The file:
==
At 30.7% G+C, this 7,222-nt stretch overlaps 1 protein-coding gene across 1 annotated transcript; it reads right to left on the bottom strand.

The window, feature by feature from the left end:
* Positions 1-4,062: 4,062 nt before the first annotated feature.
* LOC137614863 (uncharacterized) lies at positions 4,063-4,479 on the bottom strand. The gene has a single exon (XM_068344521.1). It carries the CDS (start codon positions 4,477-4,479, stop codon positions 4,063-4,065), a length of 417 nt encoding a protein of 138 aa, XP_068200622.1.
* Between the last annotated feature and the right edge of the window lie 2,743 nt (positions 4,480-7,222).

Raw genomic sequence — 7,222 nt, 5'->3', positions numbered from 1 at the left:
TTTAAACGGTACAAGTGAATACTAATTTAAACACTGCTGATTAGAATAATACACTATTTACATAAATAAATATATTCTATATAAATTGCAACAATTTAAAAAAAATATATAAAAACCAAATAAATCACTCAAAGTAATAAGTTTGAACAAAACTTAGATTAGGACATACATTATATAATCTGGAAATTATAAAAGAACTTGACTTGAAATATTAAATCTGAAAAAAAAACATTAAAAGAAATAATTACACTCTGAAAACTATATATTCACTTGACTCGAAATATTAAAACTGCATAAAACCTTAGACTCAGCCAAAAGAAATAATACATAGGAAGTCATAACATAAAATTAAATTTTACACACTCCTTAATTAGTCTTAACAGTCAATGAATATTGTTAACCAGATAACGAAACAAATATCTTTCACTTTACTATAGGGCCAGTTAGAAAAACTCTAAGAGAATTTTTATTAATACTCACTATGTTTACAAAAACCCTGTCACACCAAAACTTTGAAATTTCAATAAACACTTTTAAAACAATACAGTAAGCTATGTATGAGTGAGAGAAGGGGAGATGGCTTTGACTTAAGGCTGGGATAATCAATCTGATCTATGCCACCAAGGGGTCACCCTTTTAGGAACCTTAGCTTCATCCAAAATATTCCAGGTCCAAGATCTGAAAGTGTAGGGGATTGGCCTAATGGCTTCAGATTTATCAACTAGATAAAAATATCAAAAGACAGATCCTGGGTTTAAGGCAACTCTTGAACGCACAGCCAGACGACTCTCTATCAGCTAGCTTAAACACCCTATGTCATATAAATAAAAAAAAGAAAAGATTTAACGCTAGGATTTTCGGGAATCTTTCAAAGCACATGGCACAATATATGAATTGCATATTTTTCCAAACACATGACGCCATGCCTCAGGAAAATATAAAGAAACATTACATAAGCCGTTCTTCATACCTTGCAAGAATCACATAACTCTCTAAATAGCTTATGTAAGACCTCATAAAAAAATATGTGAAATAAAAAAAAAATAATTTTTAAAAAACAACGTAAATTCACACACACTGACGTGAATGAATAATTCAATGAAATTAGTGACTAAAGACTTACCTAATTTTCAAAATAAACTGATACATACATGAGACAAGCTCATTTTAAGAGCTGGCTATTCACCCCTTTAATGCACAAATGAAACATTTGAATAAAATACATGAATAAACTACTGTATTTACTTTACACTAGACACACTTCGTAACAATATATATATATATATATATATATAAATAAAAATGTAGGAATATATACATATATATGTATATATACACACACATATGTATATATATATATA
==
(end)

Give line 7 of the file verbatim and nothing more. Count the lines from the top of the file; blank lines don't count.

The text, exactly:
TTTAAACGGTACAAGTGAATACTAATTTAAACACTGCTGATTAGAATAATACACTATTTACATAAATAAATATATTCTATATAAATTGCAACAATTTAAAAAAAATATATAAAAACCAAATAAATCACTCAAAGTAATAAGTTTGAACAAAACTTAGATTAGGACATACATTATATAATCTGGAAATTATAAAAGAACTTGACTTGAAATATTAAATCTGAAAAAAAAACATTAAAAGAAATAATTACACTCTGAAAACTATATATTCACTTGACTCGAAATATTAAAACTGCATAAAACCTTAGACTCAGCCAAAAGAAATAATACATAGGAAGTCATAACATAAAATTAAATTTTACACACTCCTTAATTAGTCTTAACAGTCAATGAATATTGTTAACCAGATAACGAAACAAATATCTTTCACTTTACTATAGGGCCAGTTAGAAAAACTCTAAGAGAATTTTTATTAATACTCACTATGTTTACAAAAACCCTGTCACACCAAAACTTTGAAATTTCAATAAACACTTTTAAAACAATACAGTAAGCTATGTATGAGTGAGAGAAGGGGAGATGGCTTTGACTTAAGGCTGGGATAATCAATCTGATCTATGCCACCAAGGGGTCACCCTTTTAGGAACCTTAGCTTCATCCAAAATATTCCAGGTCCAAGATCTGAAAGTGTAGGGGATTGGCCTAATGGCTTCAGATTTATCAACTAGATAAAAATATCAAAAGACAGATCCTGGGTTTAAGGCAACTCTTGAACGCACAGCCAGACGACTCTCTATCAGCTAGCTTAAACACCCTATGTCATATAAATAAAAAAAAGAAAAGATTTAACGCTAGGATTTTCGGGAATCTTTCAAAGCACATGGCACAATATATGAATTGCATATTTTTCCAAACACATGACGCCATGCCTCAGGAAAATATAAAGAAACATTACATAAGCCGTTCTTCATACCTTGCAAGAATCACATAACTCTCTAAATAGCTTATGTAAGACCTCATAAAAAAATATGTGAAATAAAAAAAAAATAATTTTTAAAAAACAACGTAAATTCACACACACTGACGTGAATGAATAATTCAATGAAATTAGTGACTAAAGACTTACCTAATTTTCAAAATAAACTGATACATACATGAGACAAGCTCATTTTAAGAGCTGGCTATTCACCCCTTTAATGCACAAATGAAACATTTGAATAAAATACATGAATAAACTACTGTATTTACTTTACACTAGACACACTTCGTAACAATATATATATATATATATATATATAAATAAAAATGTAGGAATATATACATATATATGTATATATACACACACATATGTATATATATATATA